231. Evaluation of the Effect of Automatic Stop Orders on Antibiotic Usage in a Pneumonia Protocol
Session: Poster Abstract Session: Antimicrobial Stewardship in Clinical Practice
Friday, October 21, 2011
Room: Poster Hall B1
Handouts
  • 231_RachelGoodman.pdf (739.1 kB)
  • Background:  Protocols have been implemented based on published guidelines to provide health care practitioners with clinical decision support to optimize clinical outcomes while reducing the risk of errors and adverse reactions. An adult pneumonia protocol, in effect at UPMC Hamot since 2004, was revised in March 2010 to incorporate an automatic stop order on empiric antibiotics.  The intent was to prompt physicians to re-evaluate the patients’ clinical status and microbiological data for the most appropriate therapy. The purpose of this study was to evaluate the impact of the automatic stop order on antibiotic usage. 

    Methods:  Electronic charts were reviewed retrospectively for patients with an ICD-9 code of pneumonia during October-December 2009 (before implementation of the automatic stop order) and corresponding months in 2010 (after implementation).  A total of 150 patients were included in the study, 75 in each year.  Charts were reviewed for duration of empiric and total antibiotic therapy, de-escalation, and proportion of eligible therapy converted from parenteral to oral therapy.  Data was analyzed by Student’s T-test and Z-test.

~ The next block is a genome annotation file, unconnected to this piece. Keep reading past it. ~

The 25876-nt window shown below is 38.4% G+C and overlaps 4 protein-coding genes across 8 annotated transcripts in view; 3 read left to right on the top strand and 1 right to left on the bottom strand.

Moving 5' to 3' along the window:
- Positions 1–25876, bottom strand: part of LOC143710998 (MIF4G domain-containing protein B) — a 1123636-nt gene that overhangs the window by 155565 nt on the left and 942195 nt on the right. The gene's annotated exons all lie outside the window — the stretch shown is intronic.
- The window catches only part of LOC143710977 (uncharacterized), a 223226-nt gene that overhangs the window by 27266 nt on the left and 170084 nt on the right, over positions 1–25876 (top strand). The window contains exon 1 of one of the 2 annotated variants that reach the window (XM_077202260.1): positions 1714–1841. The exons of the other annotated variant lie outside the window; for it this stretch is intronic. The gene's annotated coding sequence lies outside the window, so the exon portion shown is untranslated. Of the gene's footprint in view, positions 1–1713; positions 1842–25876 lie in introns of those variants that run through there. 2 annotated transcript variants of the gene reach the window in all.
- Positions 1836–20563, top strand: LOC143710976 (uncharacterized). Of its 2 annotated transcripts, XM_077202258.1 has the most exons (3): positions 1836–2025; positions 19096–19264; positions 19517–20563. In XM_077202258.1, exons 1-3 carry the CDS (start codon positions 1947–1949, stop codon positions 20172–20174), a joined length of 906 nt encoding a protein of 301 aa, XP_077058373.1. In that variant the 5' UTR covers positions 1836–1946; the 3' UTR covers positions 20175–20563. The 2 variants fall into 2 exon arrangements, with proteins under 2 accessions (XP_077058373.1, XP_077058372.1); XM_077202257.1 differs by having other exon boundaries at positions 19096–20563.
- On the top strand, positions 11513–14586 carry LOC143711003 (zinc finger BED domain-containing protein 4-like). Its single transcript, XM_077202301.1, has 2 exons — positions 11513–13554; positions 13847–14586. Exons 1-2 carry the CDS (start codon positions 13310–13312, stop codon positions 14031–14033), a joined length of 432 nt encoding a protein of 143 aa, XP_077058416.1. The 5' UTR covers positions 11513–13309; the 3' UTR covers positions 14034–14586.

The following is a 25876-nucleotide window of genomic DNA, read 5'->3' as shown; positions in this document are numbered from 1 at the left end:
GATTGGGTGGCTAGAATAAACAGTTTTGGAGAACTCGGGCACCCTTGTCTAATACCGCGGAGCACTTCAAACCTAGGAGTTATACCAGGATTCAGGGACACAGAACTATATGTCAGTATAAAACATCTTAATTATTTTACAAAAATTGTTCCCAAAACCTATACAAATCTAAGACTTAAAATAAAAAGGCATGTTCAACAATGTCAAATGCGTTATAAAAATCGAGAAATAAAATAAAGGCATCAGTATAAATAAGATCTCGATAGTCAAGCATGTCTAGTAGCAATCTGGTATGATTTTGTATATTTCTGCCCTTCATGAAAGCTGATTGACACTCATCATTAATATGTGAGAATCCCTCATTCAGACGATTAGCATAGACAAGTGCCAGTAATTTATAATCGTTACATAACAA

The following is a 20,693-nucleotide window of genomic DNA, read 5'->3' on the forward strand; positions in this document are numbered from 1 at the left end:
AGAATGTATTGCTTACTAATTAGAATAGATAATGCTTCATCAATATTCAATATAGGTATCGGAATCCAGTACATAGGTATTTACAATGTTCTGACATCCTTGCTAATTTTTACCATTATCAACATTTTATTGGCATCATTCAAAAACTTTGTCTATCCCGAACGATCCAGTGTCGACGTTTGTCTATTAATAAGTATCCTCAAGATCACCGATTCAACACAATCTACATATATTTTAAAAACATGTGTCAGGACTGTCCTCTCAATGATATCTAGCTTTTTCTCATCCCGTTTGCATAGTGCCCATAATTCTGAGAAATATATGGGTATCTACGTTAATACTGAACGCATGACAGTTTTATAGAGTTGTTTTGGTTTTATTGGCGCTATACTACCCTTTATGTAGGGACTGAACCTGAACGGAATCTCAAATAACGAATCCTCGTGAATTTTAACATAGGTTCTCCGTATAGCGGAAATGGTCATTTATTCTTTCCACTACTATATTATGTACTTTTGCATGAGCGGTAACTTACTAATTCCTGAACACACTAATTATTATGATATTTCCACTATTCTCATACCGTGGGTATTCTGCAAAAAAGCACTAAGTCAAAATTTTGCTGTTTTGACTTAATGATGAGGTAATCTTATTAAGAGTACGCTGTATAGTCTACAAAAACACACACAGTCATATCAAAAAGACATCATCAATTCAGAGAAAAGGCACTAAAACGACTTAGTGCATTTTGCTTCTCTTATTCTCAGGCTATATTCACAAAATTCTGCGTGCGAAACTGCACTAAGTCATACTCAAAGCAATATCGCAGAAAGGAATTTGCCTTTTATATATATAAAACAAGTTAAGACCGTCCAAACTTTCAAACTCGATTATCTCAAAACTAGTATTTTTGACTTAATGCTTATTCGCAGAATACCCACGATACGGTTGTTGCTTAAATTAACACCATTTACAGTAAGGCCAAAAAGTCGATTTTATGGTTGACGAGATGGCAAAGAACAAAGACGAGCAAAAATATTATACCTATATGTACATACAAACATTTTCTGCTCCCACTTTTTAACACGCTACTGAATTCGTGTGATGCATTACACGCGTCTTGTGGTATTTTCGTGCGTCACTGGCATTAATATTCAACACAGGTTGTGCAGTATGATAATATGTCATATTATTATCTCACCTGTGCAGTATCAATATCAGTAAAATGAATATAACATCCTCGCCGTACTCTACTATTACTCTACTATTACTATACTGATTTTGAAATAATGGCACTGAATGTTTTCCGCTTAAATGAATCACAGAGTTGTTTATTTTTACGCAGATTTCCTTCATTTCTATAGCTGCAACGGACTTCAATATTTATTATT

Results:  Implementation of the automatic stop order resulted in a significant decrease in days of empiric therapy (4.55 days vs. 3.59 days, p<0.01) as well as in a decrease in total days of antibiotic therapy (6.63 days vs. 6.16 days, p=0.35).  The proportion of patients eligible for de-escalation that were de-escalated was significantly higher following implementation of the automatic stop order (63.2% vs. 91.7%, p<0.01).  The proportion of patients eligible for oral conversion that were converted was also significantly higher following implementation of the automatic stop order (69.1% vs. 83.9%, P<0.03).

    Conclusion:  Implementation of an automatic stop order to the pneumonia protocol resulted in a statistically significant decrease in the duration of empiric antibiotic therapy, a decrease in total days of antibiotic therapy and an increase in de-escalation and conversion of intravenous to oral antibiotics. An automatic stop order in antibiotic treatment protocols seems to be a useful tool in prompting health care practitioners to re-evaluate antimicrobial therapy.


    Subject Category: J. Clinical practice issues

    Rachael Goodman, Pharm.D., Gloria Aggrey, MD, Mary Lourdes Brundige, BS, Pharm.D. and Emily Shears, MPH, UPMC Hamot, Erie, PA

    Disclosures:

    R. Goodman, None

    G. Aggrey, None

    M. L. Brundige, None

    E. Shears, None

    Findings in the abstracts are embargoed until 12:01 a.m. EST Thursday, Oct. 20 with the exception of research findings presented at IDSA press conferences.